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Valley domestic violence survivor shares experience in hopes of helping others

Posted at 10:36 PM, Oct 31, 2021

PHOENIX — October 31 is the last day of Domestic Violence Awareness Month. Survivor Daysha Smith says, for many years she wasn’t living, she was surviving.

RELATED: Domestic violence situation leads to pursuit, multiple charges for suspect

Smith adds while leaving wasn’t easy, it saved her life.

“I got choked until I blacked completely out,” she told ABC15.

Smith still remembers the last fight she had with her ex-husband.

“So, at this point I don’t know if I’m alive. I don’t know what’s going on with my children...and for the next 12 hours we were hostage,” Sith added.

She says the abuse started years before this incident.

“It will possibly start with a slap. Or a choke, but then it does go to a punch. Then does go to a kick, and so these were things that were happening and frequently happening to the point where I couldn’t go to work,” she said.

As time went on, Smith says her ex-husband would then target areas where bruises couldn't be seen. She felt helpless​.

“Because, you know, who wants to tell someone that this is being done to them,” Smith added.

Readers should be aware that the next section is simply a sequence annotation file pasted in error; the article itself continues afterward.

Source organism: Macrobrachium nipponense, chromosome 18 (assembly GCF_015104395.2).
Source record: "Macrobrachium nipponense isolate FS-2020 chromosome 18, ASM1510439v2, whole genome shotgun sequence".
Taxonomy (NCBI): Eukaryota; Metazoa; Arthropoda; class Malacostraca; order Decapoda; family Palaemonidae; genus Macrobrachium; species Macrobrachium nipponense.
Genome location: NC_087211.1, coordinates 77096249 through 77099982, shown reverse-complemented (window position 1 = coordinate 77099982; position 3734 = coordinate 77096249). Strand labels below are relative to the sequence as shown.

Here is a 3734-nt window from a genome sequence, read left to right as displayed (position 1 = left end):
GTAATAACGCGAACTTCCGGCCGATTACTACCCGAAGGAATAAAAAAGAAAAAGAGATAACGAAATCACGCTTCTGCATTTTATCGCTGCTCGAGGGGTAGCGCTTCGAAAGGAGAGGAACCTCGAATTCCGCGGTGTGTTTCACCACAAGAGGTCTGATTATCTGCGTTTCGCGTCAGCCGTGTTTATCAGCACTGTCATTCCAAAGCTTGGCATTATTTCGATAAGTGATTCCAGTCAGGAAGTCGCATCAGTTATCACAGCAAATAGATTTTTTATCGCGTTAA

She says she grew up seeing people fighting, and thinking it was normal. Though, there came a time Smith knew she needed out, for her sake and for the sake of her four kids.

“We’ve definitely seen a huge increase in domestic violence calls. A huge increase in lethality, how serious these cases are that we’re seeing,” said Bailey DeRoest, the co-director of the Sojourner Center, a safe haven for domestic violence victims.

She says domestic violence goes beyond physical abuse.

“Maybe they don’t have control of their finances, somebody controls their finances. They can’t go anywhere without checking in with their partner,” DeRoest told ABC15. “Abuse is verbal, it’s physical, it’s emotional.”

Now, Smith spreads awareness of domestic violence by sharing her truth and lives every day thankful for her freedom.

“If you’re going to stay in a situation that’s unsafe, or if that is the best option, make sure you're safety planning with somebody,” said DeRoest.

Smith reminds others out there, “It’s scary, but your life is more important, so don’t be scared to call 911. Call 911.”

Here is a list of resources for victims and survivors of domestic violence:

ADVOCACY CENTERS

STATE & NATIONAL SERVICES

LEGAL SERVICES

  • Family Lawyers Assistance Project (FLAP):  602-506-7948
  • Maricopa County Bar Lawyer Referral Services:  602-257-4434
  • Community Legal Services:  602-258-3434
  • Friendly House Immigration Attorney:  602-416-7230
  • Maricopa County Superior Court Self Service Center:  602-506-7353
  • Never Again Foundation:  602-761-2535

OTHER SERVICES & OUTREACH

  • Al-Anon (Families of Alcoholics):  Phoenix 602-249-1257; Mesa 480-969-6144
  • Child Help USA:  602-271-4500Fresh Start Women's Resources Center:  602-252-8494
  • Maricopa County Attorney’s Office:  (602) 506-3411
  • Maricopa County Victim Witness:  602-506-8522
  • Victim Compensation Bureau:  602-506-4955
  • Maricopa County Sheriff’s Office (Victim Resources) Victims’ Assistance & Notification Unit 24 hours, 7 days week:  602-876-8276